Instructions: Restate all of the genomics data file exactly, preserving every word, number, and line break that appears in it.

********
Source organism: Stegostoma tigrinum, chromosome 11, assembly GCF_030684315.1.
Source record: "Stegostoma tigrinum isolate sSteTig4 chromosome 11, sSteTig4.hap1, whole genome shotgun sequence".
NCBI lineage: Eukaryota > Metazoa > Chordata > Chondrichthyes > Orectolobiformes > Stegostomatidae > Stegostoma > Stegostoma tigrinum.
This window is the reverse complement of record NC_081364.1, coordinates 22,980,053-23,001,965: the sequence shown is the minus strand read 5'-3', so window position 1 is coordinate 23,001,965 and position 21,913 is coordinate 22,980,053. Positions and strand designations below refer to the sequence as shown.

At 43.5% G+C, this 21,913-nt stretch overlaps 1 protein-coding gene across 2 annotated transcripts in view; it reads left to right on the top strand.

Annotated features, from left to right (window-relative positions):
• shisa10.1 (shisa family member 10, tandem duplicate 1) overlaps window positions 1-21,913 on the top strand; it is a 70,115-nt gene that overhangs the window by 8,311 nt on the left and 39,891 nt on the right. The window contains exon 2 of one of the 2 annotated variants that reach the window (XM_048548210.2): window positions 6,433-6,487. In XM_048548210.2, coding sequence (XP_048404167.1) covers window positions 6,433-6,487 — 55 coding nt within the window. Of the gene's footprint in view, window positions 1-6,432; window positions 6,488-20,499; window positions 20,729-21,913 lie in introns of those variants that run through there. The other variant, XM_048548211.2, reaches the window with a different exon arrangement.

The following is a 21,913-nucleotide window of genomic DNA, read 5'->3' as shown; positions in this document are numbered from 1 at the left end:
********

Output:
Source organism: Stegostoma tigrinum, chromosome 11, assembly GCF_030684315.1.
Source record: "Stegostoma tigrinum isolate sSteTig4 chromosome 11, sSteTig4.hap1, whole genome shotgun sequence".
NCBI lineage: Eukaryota > Metazoa > Chordata > Chondrichthyes > Orectolobiformes > Stegostomatidae > Stegostoma > Stegostoma tigrinum.
This window is the reverse complement of record NC_081364.1, coordinates 22,980,053-23,001,965: the sequence shown is the minus strand read 5'-3', so window position 1 is coordinate 23,001,965 and position 21,913 is coordinate 22,980,053. Positions and strand designations below refer to the sequence as shown.

At 43.5% G+C, this 21,913-nt stretch overlaps 1 protein-coding gene across 2 annotated transcripts in view; it reads left to right on the top strand.

Annotated features, from left to right (window-relative positions):
• shisa10.1 (shisa family member 10, tandem duplicate 1) overlaps window positions 1-21,913 on the top strand; it is a 70,115-nt gene that overhangs the window by 8,311 nt on the left and 39,891 nt on the right. The window contains exon 2 of one of the 2 annotated variants that reach the window (XM_048548210.2): window positions 6,433-6,487. In XM_048548210.2, coding sequence (XP_048404167.1) covers window positions 6,433-6,487 — 55 coding nt within the window. Of the gene's footprint in view, window positions 1-6,432; window positions 6,488-20,499; window positions 20,729-21,913 lie in introns of those variants that run through there. The other variant, XM_048548211.2, reaches the window with a different exon arrangement.

The following is a 21,913-nucleotide window of genomic DNA, read 5'->3' as shown; positions in this document are numbered from 1 at the left end: